A Brief History of Horrorcore

Horrorcore is a subgenre of hip hop music based on horror-themed lyrical content and imagery. Its origins derived from hardcore and gangsta rap artists such as the Geto Boys and Insane Clown Posse, who brought the genre into the mainstream, if somewhat fleetingly. The term horrorcore was popularised by openly horror-influenced hip hop groups such as Flatlinerz and Gravediggaz.

Horrorcore is the hottest potato within the hip hop genre, upsetting the purists and proving too extreme for mass consumption, it has even seen so-called ‘godfathers’ of the scene distancing themselves as pioneers. It has been argued that Jimmy Spicer’s 1980 single “Adventures of Super Rhyme” was perhaps the first example of anything that resembled horrorcore, due to the segment of the song in which Spicer recounts his experience of meeting Dracula. Interestingly, even this came after the wave of Blaxploitation films which flooded 42nd Street cinemas, the films themselves rarely grasping the opportunity to have an accompanying song to give them even greater visibility outside their niche.

A year later, groups like Dr. Jeckyll and Mr. Hyde (unclear whether the misspelling was intentional) and songs like Dana Dane’s “Nightmares,” saw releases, though these had more in common with the horror pop craze of the 1950’s and early 60’s, with monsters seen as comical characters and the threat minimal. It wasn’t until the horror film itself embraced a more bubblegum aesthetic, with the likes of A Nightmare on Elm Street’s Freddy Krueger appearing on television regularly, despite the film’s age rating, that rap and horror films edged closer together.

In 1988, DJ Jazzy Jeff and the Fresh Prince released “A Nightmare on My Street“, which described an encounter with Freddy Krueger. It was a crossover success and reached 15 on the Top 100 but whilst music was beginning to embrace horror, the film industry was less sure (possibly partly due to Smith referring to Krueger as ‘Fred’ and the song concluding with the razor-fingered murderer quipping, “I’m your DJ now, Princey”). New Line Cinema sued for copyright infringement and the accompanying video was pulled and copies destroyed. The album was emblazoned with the legend “not part of the soundtrack…and is not authorized, licensed, or affiliated with the Nightmare on Elm Street films”; all this despite the film’s producers seriously considering using the song in A Nightmare on Elm Street 4: The Dream Master. It’s telling that a genre which had used themes and imagery from horror films far earlier, metal, had actually beaten the pair to Freddy’s affections anyway, with Krueger appearing in Dokken’s video for “Dream Warriors” which was indeed included in the soundtrack to A Nightmare on Elm Street 3: Dream Warriors a year earlier.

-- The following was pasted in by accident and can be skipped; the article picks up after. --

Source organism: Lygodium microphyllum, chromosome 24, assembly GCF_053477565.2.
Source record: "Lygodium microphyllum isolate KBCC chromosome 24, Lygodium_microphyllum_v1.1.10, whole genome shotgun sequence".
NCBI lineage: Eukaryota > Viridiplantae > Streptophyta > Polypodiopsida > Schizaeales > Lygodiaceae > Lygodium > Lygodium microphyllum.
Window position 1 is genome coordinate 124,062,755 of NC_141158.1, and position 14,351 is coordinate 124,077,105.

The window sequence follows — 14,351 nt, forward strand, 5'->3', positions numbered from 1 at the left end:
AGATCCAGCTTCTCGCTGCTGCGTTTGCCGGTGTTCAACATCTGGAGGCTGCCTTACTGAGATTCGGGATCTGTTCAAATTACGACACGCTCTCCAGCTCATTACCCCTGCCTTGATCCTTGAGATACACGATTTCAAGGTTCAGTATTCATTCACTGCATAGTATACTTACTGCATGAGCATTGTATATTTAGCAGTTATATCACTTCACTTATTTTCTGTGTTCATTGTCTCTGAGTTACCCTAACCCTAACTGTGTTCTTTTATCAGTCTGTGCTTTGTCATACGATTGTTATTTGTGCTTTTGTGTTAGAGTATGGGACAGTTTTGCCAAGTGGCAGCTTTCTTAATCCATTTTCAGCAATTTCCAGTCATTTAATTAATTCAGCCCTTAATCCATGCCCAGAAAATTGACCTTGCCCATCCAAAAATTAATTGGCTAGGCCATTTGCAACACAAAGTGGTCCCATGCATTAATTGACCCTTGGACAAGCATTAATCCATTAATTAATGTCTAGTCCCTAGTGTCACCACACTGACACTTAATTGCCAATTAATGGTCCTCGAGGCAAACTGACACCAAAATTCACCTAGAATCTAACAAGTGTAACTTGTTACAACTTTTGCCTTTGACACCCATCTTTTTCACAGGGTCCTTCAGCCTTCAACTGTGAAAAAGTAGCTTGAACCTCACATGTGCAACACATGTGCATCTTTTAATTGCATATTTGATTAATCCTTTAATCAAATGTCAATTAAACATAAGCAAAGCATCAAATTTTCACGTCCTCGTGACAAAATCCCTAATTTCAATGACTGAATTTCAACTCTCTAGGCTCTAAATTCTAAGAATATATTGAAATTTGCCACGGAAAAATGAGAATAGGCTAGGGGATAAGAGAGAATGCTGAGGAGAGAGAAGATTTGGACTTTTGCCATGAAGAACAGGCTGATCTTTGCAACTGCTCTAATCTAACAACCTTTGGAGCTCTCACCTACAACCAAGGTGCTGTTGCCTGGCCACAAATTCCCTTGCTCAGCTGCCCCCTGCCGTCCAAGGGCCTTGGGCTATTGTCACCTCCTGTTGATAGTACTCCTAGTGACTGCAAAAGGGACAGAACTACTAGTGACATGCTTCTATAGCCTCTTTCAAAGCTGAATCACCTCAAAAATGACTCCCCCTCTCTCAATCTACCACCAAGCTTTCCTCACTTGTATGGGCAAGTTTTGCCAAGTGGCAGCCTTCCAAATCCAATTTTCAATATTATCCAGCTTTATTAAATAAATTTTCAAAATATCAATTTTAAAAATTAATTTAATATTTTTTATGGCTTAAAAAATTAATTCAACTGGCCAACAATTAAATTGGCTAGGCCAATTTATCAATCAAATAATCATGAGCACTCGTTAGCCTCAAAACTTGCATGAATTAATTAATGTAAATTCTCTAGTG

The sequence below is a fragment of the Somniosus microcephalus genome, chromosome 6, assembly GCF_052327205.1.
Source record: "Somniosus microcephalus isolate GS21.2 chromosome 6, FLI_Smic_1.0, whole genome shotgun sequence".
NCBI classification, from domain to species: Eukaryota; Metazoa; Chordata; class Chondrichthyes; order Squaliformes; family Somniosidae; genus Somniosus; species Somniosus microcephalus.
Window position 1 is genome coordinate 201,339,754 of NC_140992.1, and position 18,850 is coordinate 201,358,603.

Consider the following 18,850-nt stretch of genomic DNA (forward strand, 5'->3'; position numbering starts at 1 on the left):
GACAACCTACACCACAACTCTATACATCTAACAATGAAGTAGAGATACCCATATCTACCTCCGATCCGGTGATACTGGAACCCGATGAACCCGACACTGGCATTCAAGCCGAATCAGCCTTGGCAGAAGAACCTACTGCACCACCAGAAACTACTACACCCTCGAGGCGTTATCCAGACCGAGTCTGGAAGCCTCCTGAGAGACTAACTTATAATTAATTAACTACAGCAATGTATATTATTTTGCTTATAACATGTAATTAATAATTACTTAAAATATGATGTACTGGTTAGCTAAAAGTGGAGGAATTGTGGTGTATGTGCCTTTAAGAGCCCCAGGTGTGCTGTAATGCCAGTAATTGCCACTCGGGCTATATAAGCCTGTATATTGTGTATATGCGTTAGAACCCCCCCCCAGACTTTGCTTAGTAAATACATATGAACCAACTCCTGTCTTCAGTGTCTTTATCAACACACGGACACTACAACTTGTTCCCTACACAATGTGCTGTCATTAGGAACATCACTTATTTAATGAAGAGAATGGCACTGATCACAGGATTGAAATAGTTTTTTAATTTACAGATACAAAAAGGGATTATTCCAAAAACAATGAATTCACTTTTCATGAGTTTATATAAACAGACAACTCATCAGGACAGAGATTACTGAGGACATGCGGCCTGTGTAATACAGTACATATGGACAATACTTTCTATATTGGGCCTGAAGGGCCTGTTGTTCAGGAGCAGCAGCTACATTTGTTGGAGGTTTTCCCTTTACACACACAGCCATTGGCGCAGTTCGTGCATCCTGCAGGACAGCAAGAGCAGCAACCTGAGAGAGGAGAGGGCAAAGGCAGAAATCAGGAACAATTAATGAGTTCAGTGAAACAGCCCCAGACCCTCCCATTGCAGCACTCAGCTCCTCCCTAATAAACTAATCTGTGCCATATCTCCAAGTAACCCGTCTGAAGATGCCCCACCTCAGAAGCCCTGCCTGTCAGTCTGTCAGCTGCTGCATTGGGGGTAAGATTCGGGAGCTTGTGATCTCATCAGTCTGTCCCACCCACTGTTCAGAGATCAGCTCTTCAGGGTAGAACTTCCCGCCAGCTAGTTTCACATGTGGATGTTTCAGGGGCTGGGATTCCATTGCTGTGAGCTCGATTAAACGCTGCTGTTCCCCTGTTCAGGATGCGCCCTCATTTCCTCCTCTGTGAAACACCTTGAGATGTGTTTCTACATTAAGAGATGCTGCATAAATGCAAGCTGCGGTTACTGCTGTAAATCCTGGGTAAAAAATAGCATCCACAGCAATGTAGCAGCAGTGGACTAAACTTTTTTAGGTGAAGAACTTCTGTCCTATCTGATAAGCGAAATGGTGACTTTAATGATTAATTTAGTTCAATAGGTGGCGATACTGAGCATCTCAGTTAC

Playing by the rules were the Fat Boys who recorded the similarly-themed “Are You Ready for Freddy?” for the film A Nightmare on Elm Street 4: The Dream Master and its soundtrack. The Chubby Checker-approved funsters even coaxed a rap out of Englund, though he had already flexed his musical muscle with Freddy Krueger’s Greatest Hits in 1987, an appalling collection melodically but a sign that horror was big business in all forms of pop culture.

This was all rather flotsam and jetsam compared to what would truly be recognised as horrorcore, the first example of a darker strain appearing with The Geto Boys‘ debut album, Making Trouble, which contained the dark and violent horror-influenced track “Assassins“, which was cited by Joseph Bruce (Violent J of the horrorcore group Insane Clown Posse) in his book Behind The Paint, as the first recorded horrorcore song. The album had Tales From the Crypt-style narratives which were a world away from the luminous, jokey scares which went before. Their third album, “We Can’t Be Stopped”, featured the classic, “Chuckie”, which sampled Child’s Play.


Pre-Eminem, Detroit’s most prominent hip hop artist was Esham, regularly cited as the most influential horror core artist of recent times. Contrarily, Esham denounces such labels (as did New York-based Kool Keith of Ultramagnetic MC’s, though both are prone to changing their minds) and, in fairness, the supernatural is more-often overlooked in favour of real-life horrors, with the troubles of his home city being a metaphor for Hell itself on his debut, “Boomin’ Words from Hell“, embracing rock and metal samples to enhance the effect. Extreme violence was to the fore, with occasional nods to familiar foes:
Esham – “Red Rum” (1989)

“More like Jason, but it’s you I’m chasin’
And once I catch ya, I’m micin’ and acein’
Runnin’ through your mind like Loki
And the reason you don’t see me, cuz I’m low key
I’m the Saturday shocker, horror flick routine
Showin’ you shit, that you never seen